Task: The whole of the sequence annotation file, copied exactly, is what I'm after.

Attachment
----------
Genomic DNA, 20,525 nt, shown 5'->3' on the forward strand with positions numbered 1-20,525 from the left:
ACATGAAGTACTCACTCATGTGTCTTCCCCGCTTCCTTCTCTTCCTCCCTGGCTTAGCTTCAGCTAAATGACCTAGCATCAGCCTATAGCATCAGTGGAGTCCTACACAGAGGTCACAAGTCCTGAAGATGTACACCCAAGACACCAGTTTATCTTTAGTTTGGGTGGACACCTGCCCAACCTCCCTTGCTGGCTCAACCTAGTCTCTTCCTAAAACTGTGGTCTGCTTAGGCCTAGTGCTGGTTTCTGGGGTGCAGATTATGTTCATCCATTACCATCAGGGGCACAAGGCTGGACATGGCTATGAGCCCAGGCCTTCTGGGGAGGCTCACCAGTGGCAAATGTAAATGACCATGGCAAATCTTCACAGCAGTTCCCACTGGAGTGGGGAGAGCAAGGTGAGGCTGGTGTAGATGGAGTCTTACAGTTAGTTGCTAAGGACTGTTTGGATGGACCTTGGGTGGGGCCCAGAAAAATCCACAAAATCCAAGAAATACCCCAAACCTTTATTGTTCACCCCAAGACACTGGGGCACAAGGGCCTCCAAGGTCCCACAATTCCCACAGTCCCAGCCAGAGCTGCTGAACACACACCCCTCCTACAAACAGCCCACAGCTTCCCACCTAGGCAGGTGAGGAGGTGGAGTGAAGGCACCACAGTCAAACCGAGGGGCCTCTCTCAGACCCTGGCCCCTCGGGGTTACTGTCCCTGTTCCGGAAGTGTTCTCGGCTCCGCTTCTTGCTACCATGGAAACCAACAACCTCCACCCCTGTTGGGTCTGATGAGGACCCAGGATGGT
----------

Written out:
Genomic DNA, 20,525 nt, shown 5'->3' on the forward strand with positions numbered 1-20,525 from the left:
ACATGAAGTACTCACTCATGTGTCTTCCCCGCTTCCTTCTCTTCCTCCCTGGCTTAGCTTCAGCTAAATGACCTAGCATCAGCCTATAGCATCAGTGGAGTCCTACACAGAGGTCACAAGTCCTGAAGATGTACACCCAAGACACCAGTTTATCTTTAGTTTGGGTGGACACCTGCCCAACCTCCCTTGCTGGCTCAACCTAGTCTCTTCCTAAAACTGTGGTCTGCTTAGGCCTAGTGCTGGTTTCTGGGGTGCAGATTATGTTCATCCATTACCATCAGGGGCACAAGGCTGGACATGGCTATGAGCCCAGGCCTTCTGGGGAGGCTCACCAGTGGCAAATGTAAATGACCATGGCAAATCTTCACAGCAGTTCCCACTGGAGTGGGGAGAGCAAGGTGAGGCTGGTGTAGATGGAGTCTTACAGTTAGTTGCTAAGGACTGTTTGGATGGACCTTGGGTGGGGCCCAGAAAAATCCACAAAATCCAAGAAATACCCCAAACCTTTATTGTTCACCCCAAGACACTGGGGCACAAGGGCCTCCAAGGTCCCACAATTCCCACAGTCCCAGCCAGAGCTGCTGAACACACACCCCTCCTACAAACAGCCCACAGCTTCCCACCTAGGCAGGTGAGGAGGTGGAGTGAAGGCACCACAGTCAAACCGAGGGGCCTCTCTCAGACCCTGGCCCCTCGGGGTTACTGTCCCTGTTCCGGAAGTGTTCTCGGCTCCGCTTCTTGCTACCATGGAAACCAACAACCTCCACCCCTGTTGGGTCTGATGAGGACCCAGGATGGT